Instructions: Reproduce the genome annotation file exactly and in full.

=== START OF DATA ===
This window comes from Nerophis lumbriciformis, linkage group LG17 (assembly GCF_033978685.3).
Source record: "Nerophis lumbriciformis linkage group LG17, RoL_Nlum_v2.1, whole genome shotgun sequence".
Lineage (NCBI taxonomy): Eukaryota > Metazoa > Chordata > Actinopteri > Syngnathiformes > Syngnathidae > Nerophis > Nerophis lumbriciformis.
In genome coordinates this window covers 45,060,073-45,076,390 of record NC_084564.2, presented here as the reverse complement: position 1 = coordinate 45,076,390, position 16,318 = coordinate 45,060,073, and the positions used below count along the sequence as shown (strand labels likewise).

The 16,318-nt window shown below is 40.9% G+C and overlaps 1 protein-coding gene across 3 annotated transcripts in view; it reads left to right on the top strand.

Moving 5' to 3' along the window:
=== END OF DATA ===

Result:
This window comes from Nerophis lumbriciformis, linkage group LG17 (assembly GCF_033978685.3).
Source record: "Nerophis lumbriciformis linkage group LG17, RoL_Nlum_v2.1, whole genome shotgun sequence".
Lineage (NCBI taxonomy): Eukaryota > Metazoa > Chordata > Actinopteri > Syngnathiformes > Syngnathidae > Nerophis > Nerophis lumbriciformis.
In genome coordinates this window covers 45,060,073-45,076,390 of record NC_084564.2, presented here as the reverse complement: position 1 = coordinate 45,076,390, position 16,318 = coordinate 45,060,073, and the positions used below count along the sequence as shown (strand labels likewise).

The 16,318-nt window shown below is 40.9% G+C and overlaps 1 protein-coding gene across 3 annotated transcripts in view; it reads left to right on the top strand.

Moving 5' to 3' along the window: